The Office for Metropolitan Architecture (OMA) today revealed the design for the Bryghusgrunden Project at the historic waterfront in Copenhagen. The 27,000 square meter building will include new facilities for the Danish Architecture Center (DAC), the headquarters of the Realdania Foundation, along with a distinctive mix of residential units, public program and playground facilities.
The Bryghusgrunden Project is located on the harbor on the site of an old brewery, the Bryghusgrunden, one of the few remaining areas with the potential to link the city to the waterfront. The building itself will straddle the busy Christians Brygge ring road, creating new urban connections for pedestrians and cyclists between the waterfront and Denmark’s houses of government.
The mix of program within the building is unique – for the first time an architecture center will be embedded within its own key subjects of study and research – housing, offices, public space and parking. The DAC will include several exhibition areas, research facilities, an auditorium, conference rooms, a bookstore and a café.
The project is led by OMA partners Ellen van Loon and Rem Koolhaas in collaboration with project managers Chris van Duijn and Dirk Peters. Van Loon and Koolhaas’s previous collaborations include the design of the new aquarium and science center in Hamburg, the headquarters of NM Rothschild & Sons in London, the redevelopment of Mercati Generali in Rome and the completion of Porto’s Casa da Musica and the Netherlands Embassy in Berlin.
Source : Office of Metropolitan Architecture
The country’s first eco-towns took a step closer to becoming reality today as Housing Minister Caroline Flint today announced 15 potential locations will go forward to the next stage, providing the opportunity for a major boost in affordable housing across the country whilst tackling climate change.
Housing Minister Caroline Flint stated that “We have a major shortfall of housing and with so many buyers struggling to find suitable homes, more affordable housing is a huge priority. To face up to the threat of climate change, we must also cut the carbon emissions from our housing. Eco-towns will help solve both of these challenges.
57 initial proposals were received from local authorities and developers across the country. The 15 shortlisted locations are:
- Pennbury, Leicestershire: 12-15,000 homes
- Manby and Strubby, Lincolnshire: 5,000 homes
- Curborough, Staffordshire: 5,000 homes
- Middle Quinton, Warwickshire: 6,000 homes
- Bordon-Whitehill, Hampshire: 5-8,000 homes
- Weston Otmoor, Oxfordshire: 10-15,000 homes
- Ford, West Sussex: 5,000 homes
Imerys China Clay Community, Cornwall: around 5,000 homes
- Rossington, South Yorkshire: Up to 15,000 homes
- Coltishall, Norfolk: 5,000 homes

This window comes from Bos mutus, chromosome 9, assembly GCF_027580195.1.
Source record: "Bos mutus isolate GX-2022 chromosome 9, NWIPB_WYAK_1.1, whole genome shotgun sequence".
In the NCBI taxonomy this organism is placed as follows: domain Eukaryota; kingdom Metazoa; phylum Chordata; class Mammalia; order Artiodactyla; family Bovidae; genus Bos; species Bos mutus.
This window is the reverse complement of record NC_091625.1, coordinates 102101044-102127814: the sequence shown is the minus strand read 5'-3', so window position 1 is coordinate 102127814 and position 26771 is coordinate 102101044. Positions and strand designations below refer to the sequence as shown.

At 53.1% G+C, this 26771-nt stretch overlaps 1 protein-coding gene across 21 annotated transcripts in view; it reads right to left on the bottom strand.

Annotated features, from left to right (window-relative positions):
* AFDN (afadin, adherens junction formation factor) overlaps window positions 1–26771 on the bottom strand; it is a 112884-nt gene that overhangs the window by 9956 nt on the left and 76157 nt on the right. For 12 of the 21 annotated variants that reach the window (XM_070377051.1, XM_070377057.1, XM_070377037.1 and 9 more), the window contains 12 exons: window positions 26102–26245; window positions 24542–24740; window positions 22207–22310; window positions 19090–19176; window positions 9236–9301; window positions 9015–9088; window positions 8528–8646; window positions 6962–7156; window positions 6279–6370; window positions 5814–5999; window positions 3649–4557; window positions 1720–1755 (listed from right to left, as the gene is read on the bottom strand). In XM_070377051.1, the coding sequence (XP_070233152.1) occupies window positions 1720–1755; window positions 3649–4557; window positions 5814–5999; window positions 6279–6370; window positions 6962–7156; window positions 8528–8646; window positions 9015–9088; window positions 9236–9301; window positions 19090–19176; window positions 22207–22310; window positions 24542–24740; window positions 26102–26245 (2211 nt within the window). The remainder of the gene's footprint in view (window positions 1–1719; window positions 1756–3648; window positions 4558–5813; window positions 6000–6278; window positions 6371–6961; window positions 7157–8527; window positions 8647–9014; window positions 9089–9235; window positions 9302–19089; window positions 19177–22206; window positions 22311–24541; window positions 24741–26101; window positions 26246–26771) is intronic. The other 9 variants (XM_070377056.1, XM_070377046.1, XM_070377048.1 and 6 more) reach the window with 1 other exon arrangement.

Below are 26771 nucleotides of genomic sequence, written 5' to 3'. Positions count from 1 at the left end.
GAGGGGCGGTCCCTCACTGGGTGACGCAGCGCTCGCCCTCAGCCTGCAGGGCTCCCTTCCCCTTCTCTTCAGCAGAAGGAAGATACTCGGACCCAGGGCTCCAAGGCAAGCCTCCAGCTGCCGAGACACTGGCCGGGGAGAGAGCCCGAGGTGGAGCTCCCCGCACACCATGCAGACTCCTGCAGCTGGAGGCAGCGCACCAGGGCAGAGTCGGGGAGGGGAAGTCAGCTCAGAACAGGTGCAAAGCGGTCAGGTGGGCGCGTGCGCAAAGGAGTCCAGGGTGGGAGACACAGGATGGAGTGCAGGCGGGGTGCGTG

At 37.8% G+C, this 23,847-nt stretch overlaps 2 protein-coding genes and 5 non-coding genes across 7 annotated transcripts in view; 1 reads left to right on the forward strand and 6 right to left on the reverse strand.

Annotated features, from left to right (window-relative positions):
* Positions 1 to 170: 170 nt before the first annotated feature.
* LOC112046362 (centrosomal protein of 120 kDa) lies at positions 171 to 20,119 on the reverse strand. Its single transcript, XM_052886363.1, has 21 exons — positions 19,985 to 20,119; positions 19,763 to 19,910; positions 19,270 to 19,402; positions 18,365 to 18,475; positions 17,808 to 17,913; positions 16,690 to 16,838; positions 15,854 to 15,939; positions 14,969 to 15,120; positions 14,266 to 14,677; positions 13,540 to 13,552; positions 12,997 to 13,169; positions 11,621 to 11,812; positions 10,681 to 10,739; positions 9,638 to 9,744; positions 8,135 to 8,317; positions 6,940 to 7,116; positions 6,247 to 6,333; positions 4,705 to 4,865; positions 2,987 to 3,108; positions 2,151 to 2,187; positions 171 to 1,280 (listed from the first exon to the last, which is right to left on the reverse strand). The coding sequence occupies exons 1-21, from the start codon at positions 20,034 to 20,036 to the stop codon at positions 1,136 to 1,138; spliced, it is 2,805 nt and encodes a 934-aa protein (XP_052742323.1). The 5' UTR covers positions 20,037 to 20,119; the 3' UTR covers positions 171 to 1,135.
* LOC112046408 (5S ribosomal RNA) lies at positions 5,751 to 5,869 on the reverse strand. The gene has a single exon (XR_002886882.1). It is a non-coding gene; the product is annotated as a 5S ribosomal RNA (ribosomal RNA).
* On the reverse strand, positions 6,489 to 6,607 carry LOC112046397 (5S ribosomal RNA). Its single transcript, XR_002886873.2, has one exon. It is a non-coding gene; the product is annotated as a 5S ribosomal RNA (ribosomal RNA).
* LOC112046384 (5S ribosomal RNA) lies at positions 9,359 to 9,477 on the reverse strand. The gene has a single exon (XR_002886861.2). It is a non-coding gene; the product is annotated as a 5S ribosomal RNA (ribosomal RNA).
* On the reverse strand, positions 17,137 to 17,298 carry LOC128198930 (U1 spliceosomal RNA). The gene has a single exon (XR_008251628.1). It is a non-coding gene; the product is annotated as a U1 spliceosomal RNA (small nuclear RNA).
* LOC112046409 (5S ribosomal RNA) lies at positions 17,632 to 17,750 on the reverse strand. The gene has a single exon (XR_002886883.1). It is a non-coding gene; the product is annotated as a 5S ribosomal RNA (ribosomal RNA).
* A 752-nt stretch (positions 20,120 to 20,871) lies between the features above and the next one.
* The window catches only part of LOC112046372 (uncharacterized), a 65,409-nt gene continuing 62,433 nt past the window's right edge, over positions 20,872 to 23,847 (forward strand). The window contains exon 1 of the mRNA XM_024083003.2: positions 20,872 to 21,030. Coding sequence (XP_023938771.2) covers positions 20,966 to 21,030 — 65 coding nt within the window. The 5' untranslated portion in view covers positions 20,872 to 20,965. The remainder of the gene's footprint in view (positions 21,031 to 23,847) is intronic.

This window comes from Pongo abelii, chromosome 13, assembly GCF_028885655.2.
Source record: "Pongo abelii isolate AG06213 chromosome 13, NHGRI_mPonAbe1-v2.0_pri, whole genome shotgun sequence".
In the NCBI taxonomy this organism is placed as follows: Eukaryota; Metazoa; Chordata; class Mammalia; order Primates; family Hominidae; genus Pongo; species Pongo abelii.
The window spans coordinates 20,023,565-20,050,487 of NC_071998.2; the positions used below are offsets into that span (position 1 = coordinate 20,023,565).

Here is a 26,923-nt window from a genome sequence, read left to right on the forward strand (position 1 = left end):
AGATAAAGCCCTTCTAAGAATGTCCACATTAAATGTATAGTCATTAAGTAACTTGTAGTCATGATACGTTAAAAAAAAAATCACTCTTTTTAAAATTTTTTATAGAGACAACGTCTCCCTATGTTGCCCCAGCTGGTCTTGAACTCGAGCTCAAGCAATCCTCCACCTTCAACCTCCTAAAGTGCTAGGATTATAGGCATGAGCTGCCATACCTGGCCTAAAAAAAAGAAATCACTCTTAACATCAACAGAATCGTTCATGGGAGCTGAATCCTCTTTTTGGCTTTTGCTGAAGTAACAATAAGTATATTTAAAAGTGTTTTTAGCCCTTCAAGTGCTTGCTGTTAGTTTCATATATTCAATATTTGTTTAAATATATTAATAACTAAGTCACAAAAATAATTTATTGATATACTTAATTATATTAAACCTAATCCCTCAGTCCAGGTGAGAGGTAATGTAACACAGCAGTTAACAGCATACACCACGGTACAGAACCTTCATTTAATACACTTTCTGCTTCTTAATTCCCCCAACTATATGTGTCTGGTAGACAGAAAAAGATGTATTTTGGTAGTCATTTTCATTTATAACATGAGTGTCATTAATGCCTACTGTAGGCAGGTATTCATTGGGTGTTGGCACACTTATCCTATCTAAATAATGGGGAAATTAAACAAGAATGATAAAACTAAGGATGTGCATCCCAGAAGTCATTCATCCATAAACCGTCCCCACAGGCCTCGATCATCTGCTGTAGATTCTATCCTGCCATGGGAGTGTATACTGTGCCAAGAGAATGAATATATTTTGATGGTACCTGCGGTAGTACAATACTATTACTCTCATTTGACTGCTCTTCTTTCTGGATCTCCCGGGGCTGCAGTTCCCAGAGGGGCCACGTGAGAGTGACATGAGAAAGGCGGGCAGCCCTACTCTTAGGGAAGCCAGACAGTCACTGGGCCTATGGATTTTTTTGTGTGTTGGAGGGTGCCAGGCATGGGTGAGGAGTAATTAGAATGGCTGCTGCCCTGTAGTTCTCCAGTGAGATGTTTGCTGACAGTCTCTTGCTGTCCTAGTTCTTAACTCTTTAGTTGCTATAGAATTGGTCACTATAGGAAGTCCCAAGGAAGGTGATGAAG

- Hanley Grange, Cambridgeshire: 8,000 homes
- Marston Vale and New Marston, Bedfordshire: Up to 15,400 homes
- Elsenham, Essex: A minimum of 5,000 homes
- Rushcliffe, Nottinghamshire: Possible sites still under review
- Leeds City Region, Yorkshire: Possible sites still under review
Read more at the Source: Communities and Local Government(UK Gov’t) – 15 locations shortlisted for next stage of eco-towns programme
Following on from the success of our annual conference on the subject of climate change last November, the Landscape Institute’s Policy Committee and members of staff from the Secretariat have been working to develop our draft Position Statement on this theme. Please help us ensure that the final Position Statement best represents your views by taking a look through the draft document and completing the online survey. Both documents can be found here:
The aim of the document is to:
1. Demonstrate to stakeholders and Government the critical role of the landscape architecture profession in delivering climate change policy objectives;
2. Inspire clients to adopt a holistic, landscape architecture approach to development which also delivers resilience in the face of a changing climate and assists in reducing greenhouse gas emissions;
3. Provide guiding principles and case studies of the approaches taken by landscape architects to climate change adaptation and mitigation.
The closing date for receipt of comments is Monday 28th April 2008 at 5pm.
Download the Position Statement
The jury unanimously declares the firm Kleihues + Kleihues to be the winner of the urban design competition. In addition to this evaluation by the jury, the following recommendation is made as regards the further work on the design:
The objective is to guarantee that, to the greatest degree possible, people will enjoy spending time in the area demarcated by the frontage of the Bundesrat building, Vossstrasse and Leipziger Strasse, and this also during bad weather. This means that the task of the institutions involved in further planning the site consists of realizing these planning objectives to the greatest degree possible. In this context, it is to be investigated whether covering the area with a filigree glass roof, or by other means, will be suitable for achieving these planning objectives without destroying the public nature of the road area.
In addition, it is to be ensured that along this axis, the set-off distances between the residential towers is increased significantly and that the entrances to the apartment buildings in the publicly accessible area are given a premium design to represent their top-quality address.
The jury advises the initiator of this competition to follow up on this recommendation by the jury and award a contract to Kleihues + Kleihues to work on a qualified master plan.
Source: ORCO Germany – Press Release